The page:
Diseased and defective heart valves are often surgically repaired or replaced. Cardiac surgeons use a variety of approaches to repair or replace heart valves. A team of specialists will work together to determine the best approach for your situation.
Minimally invasive techniques. In some cases, minimally invasive valve repair or replacement may be done via a catheter—a small tube—that is inserted through the skin and into a blood vessel. For instance, the aortic valve may be replaced in this manner using a technique called transcatheter aortic valve replacement, or TAVR. Similar approaches may be used to repair or replace other heart valves.
In some cases, valves are repaired or replaced using minimally invasive surgery. This involves smaller incisions and a shorter recovery period than open-heart surgery. If you are having robotic heart surgery, the surgeon will work at a video display monitor, where they can watch their progress while manipulating instruments connected to a robot.
Open-heart surgery. For some problems, open-heart surgery may be the best treatment option. This is a major surgery that involves opening the breastbone so the surgeon has direct access the heart.
Heart valve surgery typically requires general anesthesia and use of a cardiopulmonary bypass, also known as a “heart-lung machine.” This is an artificial system that circulates blood throughout the body while the heart is stopped during the procedure.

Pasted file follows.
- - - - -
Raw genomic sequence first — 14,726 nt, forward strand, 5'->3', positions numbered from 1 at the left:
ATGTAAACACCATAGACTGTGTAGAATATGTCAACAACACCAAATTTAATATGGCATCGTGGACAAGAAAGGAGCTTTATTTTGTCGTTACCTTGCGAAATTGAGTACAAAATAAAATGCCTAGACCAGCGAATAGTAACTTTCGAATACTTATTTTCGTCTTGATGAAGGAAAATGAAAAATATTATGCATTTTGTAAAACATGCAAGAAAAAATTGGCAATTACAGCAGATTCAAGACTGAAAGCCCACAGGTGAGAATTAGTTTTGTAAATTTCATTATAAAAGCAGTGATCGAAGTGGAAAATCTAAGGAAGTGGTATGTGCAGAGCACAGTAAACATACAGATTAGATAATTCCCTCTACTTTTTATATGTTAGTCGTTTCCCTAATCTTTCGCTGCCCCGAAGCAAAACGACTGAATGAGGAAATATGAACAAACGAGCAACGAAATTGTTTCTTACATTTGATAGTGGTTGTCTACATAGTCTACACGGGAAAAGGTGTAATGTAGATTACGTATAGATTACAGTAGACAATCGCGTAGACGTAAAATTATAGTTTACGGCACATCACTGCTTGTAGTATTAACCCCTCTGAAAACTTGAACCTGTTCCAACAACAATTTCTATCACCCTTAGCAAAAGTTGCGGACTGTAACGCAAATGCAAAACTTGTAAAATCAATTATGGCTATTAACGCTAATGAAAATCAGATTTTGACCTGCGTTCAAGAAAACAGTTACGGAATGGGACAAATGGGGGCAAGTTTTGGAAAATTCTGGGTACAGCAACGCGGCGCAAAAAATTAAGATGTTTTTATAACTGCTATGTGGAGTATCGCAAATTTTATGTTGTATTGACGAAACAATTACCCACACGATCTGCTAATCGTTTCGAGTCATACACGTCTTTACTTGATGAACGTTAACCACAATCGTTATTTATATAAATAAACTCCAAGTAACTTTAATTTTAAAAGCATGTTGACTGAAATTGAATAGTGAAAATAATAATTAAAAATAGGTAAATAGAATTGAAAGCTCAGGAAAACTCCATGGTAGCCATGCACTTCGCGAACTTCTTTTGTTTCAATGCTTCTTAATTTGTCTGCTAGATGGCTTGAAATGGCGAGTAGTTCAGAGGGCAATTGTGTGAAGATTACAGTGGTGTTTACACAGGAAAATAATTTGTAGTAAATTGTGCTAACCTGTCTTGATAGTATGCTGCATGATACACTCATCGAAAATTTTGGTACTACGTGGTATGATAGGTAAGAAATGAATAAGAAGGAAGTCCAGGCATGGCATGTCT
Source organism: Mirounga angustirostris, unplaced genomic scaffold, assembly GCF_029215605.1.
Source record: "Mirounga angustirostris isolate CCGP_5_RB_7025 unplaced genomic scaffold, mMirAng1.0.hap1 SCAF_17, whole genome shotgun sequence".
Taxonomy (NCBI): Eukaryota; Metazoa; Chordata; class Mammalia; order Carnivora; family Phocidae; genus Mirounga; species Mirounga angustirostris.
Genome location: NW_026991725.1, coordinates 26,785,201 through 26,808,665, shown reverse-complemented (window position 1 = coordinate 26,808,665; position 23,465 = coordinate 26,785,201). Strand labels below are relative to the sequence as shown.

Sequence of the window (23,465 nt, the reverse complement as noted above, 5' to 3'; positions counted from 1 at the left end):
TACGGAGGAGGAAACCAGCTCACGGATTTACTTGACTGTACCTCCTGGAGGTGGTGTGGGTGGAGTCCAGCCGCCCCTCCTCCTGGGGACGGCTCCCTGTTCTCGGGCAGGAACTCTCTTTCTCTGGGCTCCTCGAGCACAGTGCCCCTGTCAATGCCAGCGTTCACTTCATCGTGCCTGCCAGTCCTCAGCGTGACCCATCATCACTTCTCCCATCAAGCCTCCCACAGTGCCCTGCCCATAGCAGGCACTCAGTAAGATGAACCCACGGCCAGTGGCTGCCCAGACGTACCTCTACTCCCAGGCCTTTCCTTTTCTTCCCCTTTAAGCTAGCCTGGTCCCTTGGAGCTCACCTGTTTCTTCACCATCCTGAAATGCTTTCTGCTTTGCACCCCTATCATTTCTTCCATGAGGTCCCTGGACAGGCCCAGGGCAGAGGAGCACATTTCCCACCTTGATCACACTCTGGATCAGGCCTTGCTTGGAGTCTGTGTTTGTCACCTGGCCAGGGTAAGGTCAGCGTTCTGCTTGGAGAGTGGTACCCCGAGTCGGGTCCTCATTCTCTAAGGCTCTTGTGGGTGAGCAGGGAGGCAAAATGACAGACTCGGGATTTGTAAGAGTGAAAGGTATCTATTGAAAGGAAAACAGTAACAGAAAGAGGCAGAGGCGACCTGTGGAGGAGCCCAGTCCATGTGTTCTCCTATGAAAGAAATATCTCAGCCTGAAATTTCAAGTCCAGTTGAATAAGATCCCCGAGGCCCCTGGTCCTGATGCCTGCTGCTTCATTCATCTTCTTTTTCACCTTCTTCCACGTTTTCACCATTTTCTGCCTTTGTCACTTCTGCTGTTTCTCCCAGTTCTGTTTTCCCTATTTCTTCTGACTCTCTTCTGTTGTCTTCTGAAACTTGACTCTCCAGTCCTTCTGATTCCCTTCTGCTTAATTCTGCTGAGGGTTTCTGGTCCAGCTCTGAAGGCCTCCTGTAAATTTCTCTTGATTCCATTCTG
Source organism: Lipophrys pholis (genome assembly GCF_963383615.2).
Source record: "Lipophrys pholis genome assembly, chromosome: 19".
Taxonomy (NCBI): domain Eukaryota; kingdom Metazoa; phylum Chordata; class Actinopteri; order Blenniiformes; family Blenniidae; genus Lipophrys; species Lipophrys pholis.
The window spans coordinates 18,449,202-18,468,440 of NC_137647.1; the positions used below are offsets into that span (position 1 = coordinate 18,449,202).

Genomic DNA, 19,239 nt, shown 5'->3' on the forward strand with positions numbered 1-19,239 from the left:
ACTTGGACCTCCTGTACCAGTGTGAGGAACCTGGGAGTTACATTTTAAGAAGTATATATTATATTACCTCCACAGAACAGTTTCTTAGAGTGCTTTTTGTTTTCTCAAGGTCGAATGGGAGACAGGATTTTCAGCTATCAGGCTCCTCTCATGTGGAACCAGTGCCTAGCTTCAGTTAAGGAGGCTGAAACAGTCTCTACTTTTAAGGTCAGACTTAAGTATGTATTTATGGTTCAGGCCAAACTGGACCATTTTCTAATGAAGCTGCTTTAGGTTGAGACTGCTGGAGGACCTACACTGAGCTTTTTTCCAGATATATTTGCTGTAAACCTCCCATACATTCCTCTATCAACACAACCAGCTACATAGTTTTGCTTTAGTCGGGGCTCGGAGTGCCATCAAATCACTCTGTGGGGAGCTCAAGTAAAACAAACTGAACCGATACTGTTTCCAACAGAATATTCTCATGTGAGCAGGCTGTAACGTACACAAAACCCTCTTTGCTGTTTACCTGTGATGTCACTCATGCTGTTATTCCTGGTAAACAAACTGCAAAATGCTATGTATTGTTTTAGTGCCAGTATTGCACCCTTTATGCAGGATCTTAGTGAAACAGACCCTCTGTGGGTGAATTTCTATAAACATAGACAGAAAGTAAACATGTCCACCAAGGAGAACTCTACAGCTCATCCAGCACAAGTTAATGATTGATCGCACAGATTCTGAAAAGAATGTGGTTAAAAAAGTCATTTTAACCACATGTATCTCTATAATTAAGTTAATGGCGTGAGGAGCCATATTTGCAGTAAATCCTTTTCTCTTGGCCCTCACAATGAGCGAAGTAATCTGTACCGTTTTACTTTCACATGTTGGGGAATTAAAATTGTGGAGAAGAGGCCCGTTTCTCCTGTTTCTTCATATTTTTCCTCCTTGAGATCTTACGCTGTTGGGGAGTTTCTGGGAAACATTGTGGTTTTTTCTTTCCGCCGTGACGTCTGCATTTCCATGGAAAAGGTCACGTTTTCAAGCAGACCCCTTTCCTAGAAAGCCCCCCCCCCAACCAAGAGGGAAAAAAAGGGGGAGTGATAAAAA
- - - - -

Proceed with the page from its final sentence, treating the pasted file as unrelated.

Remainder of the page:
What are heart valve replacements made of?
There are two types of heart valve replacements:
Mechanical heart valves. These valves are created from man-made materials, which can be plastic or metal. Because they are considered to be the most durable, these valves are often used for younger patients. People who have a mechanical valve must take blood-thinning medications such as warfarin. They are also at higher risk for thrombosis (a blood clot). Though this is rare, it is a serious complication that is more likely to occur with a mechanical valve.
Tissue valves. While a tissue valve does not require long-term use of blood-thinners, and they are less likely to be associated with thrombosis, they are also less durable. Most will need to be replaced in 10 to 20 years. The tissue can be taken from animals or cadavers. A third option is the Ross procedure, a surgery that replaces a defective aortic valve with the patient’s own pulmonary valve. (An artificial valve replaces the pulmonary valve.)
How is Yale Medicine unique in its approach to heart valve replacement and repair?
Yale Medicine cardiac surgeons working at Yale New Haven Hospital (YNHH) have treated every type of valve disorder. More mitral valve operations and transcatheter aortic valve replacements are done at YNHH than at any other hospital in Connecticut. For patients who need it, we have a special mitral valve repair program that makes use of robotic surgery. We also offer aortic valve repair aimed at treating leaking aortic bicuspid and tricuspid aortic valves, a procedure that can be performed in conjunction with aneurysm surgery.
At the Yale New Haven Hospital Heart & Vascular Center, our doctors collaborate to determine the best options for each patient, whether it’s open heart surgery, minimally invasive surgery, or transcatheter procedures.
“Patients generally experience significant improvement in symptoms following valve surgery and should expect near normalization of their life expectancy. Yale is one of the few cardiac surgery programs in the U.S. that has three-star ratings from the Society of Thoracic Surgeons for both aortic valve and mitral valve procedures with or without concomitant coronary artery bypass procedure,” says Arnar Geirsson, MD, chief of Yale Medicine Cardiac Surgery.